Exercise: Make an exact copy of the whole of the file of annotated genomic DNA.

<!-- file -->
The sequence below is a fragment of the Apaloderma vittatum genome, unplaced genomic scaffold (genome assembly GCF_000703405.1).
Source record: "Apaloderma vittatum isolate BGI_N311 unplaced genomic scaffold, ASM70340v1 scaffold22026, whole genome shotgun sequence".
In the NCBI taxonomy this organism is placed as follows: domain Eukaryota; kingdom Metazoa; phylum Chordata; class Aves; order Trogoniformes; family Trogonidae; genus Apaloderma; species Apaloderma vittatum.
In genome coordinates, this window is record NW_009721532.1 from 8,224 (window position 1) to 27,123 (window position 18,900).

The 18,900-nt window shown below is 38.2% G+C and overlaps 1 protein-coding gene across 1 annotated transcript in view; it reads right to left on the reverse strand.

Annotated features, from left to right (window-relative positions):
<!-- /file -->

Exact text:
The sequence below is a fragment of the Apaloderma vittatum genome, unplaced genomic scaffold (genome assembly GCF_000703405.1).
Source record: "Apaloderma vittatum isolate BGI_N311 unplaced genomic scaffold, ASM70340v1 scaffold22026, whole genome shotgun sequence".
In the NCBI taxonomy this organism is placed as follows: domain Eukaryota; kingdom Metazoa; phylum Chordata; class Aves; order Trogoniformes; family Trogonidae; genus Apaloderma; species Apaloderma vittatum.
In genome coordinates, this window is record NW_009721532.1 from 8,224 (window position 1) to 27,123 (window position 18,900).

The 18,900-nt window shown below is 38.2% G+C and overlaps 1 protein-coding gene across 1 annotated transcript in view; it reads right to left on the reverse strand.

Annotated features, from left to right (window-relative positions):